Regional Reviews: Washington, D.C.
Underground Railroad Game
Also see Susan's review of The Wiz
The work, produced in 2016 at Ars Nova in New York City and created with the help of the Lightning Rod Special company in Philadelphia, received a 2017 Obie Award for Best New American Theatre Work. It was created by its performers, Scott R. Sheppard and Jennifer Kidwell, inspired by Sheppard's childhood experience with a role-playing game at a school near Gettysburg, Pennsylvania.
In this performance, directed with style and endless ingenuity by Taibi Magar, the studentsin this case, the audience (no hands-on participation required)are randomly sorted into members of the Union and Confederate armies. Union soldiers help fleeing slaves (represented by dolls) reach safe houses as part of the Underground Railroad, while Confederates capture the slaves and put them in jail. Sheppard and Kidwell just take this framework to its surreal conclusion in the characters of two teachers, Stuart and Caroline.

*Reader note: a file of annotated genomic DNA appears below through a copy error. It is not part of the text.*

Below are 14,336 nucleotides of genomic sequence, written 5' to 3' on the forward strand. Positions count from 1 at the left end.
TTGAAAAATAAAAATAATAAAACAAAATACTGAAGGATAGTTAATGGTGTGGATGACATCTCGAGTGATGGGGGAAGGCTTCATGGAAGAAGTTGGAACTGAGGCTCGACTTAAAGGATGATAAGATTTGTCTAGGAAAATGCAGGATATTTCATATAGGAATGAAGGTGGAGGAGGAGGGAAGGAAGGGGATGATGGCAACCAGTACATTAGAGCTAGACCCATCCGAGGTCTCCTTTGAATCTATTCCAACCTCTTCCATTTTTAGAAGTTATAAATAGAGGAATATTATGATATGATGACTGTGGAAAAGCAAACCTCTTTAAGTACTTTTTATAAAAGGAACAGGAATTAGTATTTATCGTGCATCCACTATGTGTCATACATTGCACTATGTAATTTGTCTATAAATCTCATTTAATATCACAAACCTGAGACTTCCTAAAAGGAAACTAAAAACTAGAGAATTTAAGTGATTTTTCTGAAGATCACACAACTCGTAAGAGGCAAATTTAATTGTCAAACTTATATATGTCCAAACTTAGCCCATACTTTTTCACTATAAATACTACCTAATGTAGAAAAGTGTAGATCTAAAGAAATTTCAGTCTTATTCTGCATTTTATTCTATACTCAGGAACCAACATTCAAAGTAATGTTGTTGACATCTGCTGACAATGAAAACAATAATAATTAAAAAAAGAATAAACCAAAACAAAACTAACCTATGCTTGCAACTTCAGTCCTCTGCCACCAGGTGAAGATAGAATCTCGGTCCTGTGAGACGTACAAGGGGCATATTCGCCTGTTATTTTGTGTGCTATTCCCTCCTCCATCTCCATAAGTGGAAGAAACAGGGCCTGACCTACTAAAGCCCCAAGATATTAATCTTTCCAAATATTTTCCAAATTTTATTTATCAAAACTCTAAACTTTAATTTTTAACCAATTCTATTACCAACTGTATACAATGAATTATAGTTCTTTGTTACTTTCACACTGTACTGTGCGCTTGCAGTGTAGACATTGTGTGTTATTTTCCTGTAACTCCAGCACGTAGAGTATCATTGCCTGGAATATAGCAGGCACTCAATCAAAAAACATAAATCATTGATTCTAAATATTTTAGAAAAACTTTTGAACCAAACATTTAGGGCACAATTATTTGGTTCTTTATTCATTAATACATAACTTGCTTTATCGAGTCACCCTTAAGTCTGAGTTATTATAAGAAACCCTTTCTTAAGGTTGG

While the "lesson" begins with a cheesy skit showing Stuart, a slightly smug Quaker abolitionist, accepting the gratitude of escaped slave Caroline, that's just the surface. Caroline, who is African American, is tired of the lessons of the Civil War boiling down to good and bad white people and reducing the enslaved African Americans to objects without agency. Stuart, a sensitive white liberal, sometimes acts like the righteous man condescending to help the downtrodden, but at other times he wants to humble himself before the idealized black woman. (Bondage has more than one meaning in this production.)
Tilly Grimes' production design and Steven Dufala's scenic design get a lot of use out of a few simple components including a curtain, a wood-plank rear wall, Union and Confederate flags, a sign whose meaning changes significance during the play, those small rag-doll slavesand one almost architectural costume for Kidwell. Oona Curley's lighting design and Mikaal Sulaiman's sound design delineate the shifts among levels of fantasy and reality, including a few unexpected moments of romantic dancing.
Woolly Mammoth Theatre Company
For more information on the tour, visit arsnovanyc.com/underground_railroad_game.